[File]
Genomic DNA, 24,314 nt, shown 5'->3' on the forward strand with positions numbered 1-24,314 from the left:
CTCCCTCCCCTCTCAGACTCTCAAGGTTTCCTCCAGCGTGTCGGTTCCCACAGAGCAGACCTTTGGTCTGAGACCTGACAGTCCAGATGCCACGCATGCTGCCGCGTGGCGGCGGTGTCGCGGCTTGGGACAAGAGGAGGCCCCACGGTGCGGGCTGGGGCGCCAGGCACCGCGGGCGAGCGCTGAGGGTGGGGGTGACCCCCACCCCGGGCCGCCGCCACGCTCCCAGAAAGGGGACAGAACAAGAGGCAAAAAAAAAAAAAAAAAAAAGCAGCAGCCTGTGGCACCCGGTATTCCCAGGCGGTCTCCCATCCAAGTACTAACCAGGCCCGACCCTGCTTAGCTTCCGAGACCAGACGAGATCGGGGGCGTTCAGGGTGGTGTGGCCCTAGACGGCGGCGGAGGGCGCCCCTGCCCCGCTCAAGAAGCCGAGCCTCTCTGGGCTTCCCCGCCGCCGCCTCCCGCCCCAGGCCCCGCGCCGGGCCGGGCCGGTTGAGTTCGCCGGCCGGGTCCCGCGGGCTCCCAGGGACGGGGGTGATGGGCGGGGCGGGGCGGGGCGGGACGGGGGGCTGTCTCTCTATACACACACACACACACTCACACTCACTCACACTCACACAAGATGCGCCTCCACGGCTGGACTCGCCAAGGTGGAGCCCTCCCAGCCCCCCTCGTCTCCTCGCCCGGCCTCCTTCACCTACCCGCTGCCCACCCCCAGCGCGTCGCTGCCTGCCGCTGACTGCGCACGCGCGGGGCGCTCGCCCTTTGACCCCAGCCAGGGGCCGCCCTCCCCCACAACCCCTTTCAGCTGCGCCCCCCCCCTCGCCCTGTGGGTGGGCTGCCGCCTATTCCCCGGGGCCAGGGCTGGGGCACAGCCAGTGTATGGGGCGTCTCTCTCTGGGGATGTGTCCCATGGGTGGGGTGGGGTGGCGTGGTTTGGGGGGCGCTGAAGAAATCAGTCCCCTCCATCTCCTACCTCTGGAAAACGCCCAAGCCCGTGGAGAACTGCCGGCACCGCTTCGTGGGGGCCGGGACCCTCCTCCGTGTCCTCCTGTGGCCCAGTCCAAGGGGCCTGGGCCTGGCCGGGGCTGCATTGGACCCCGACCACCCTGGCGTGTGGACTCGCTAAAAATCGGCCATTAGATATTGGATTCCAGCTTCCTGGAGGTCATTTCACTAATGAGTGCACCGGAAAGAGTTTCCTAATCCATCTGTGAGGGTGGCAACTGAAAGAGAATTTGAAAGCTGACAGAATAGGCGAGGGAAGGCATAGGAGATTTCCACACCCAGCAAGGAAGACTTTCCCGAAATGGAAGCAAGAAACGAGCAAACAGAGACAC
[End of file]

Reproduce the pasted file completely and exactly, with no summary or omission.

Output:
Genomic DNA, 24,314 nt, shown 5'->3' on the forward strand with positions numbered 1-24,314 from the left:
CTCCCTCCCCTCTCAGACTCTCAAGGTTTCCTCCAGCGTGTCGGTTCCCACAGAGCAGACCTTTGGTCTGAGACCTGACAGTCCAGATGCCACGCATGCTGCCGCGTGGCGGCGGTGTCGCGGCTTGGGACAAGAGGAGGCCCCACGGTGCGGGCTGGGGCGCCAGGCACCGCGGGCGAGCGCTGAGGGTGGGGGTGACCCCCACCCCGGGCCGCCGCCACGCTCCCAGAAAGGGGACAGAACAAGAGGCAAAAAAAAAAAAAAAAAAAAGCAGCAGCCTGTGGCACCCGGTATTCCCAGGCGGTCTCCCATCCAAGTACTAACCAGGCCCGACCCTGCTTAGCTTCCGAGACCAGACGAGATCGGGGGCGTTCAGGGTGGTGTGGCCCTAGACGGCGGCGGAGGGCGCCCCTGCCCCGCTCAAGAAGCCGAGCCTCTCTGGGCTTCCCCGCCGCCGCCTCCCGCCCCAGGCCCCGCGCCGGGCCGGGCCGGTTGAGTTCGCCGGCCGGGTCCCGCGGGCTCCCAGGGACGGGGGTGATGGGCGGGGCGGGGCGGGGCGGGACGGGGGGCTGTCTCTCTATACACACACACACACACTCACACTCACTCACACTCACACAAGATGCGCCTCCACGGCTGGACTCGCCAAGGTGGAGCCCTCCCAGCCCCCCTCGTCTCCTCGCCCGGCCTCCTTCACCTACCCGCTGCCCACCCCCAGCGCGTCGCTGCCTGCCGCTGACTGCGCACGCGCGGGGCGCTCGCCCTTTGACCCCAGCCAGGGGCCGCCCTCCCCCACAACCCCTTTCAGCTGCGCCCCCCCCCTCGCCCTGTGGGTGGGCTGCCGCCTATTCCCCGGGGCCAGGGCTGGGGCACAGCCAGTGTATGGGGCGTCTCTCTCTGGGGATGTGTCCCATGGGTGGGGTGGGGTGGCGTGGTTTGGGGGGCGCTGAAGAAATCAGTCCCCTCCATCTCCTACCTCTGGAAAACGCCCAAGCCCGTGGAGAACTGCCGGCACCGCTTCGTGGGGGCCGGGACCCTCCTCCGTGTCCTCCTGTGGCCCAGTCCAAGGGGCCTGGGCCTGGCCGGGGCTGCATTGGACCCCGACCACCCTGGCGTGTGGACTCGCTAAAAATCGGCCATTAGATATTGGATTCCAGCTTCCTGGAGGTCATTTCACTAATGAGTGCACCGGAAAGAGTTTCCTAATCCATCTGTGAGGGTGGCAACTGAAAGAGAATTTGAAAGCTGACAGAATAGGCGAGGGAAGGCATAGGAGATTTCCACACCCAGCAAGGAAGACTTTCCCGAAATGGAAGCAAGAAACGAGCAAACAGAGACAC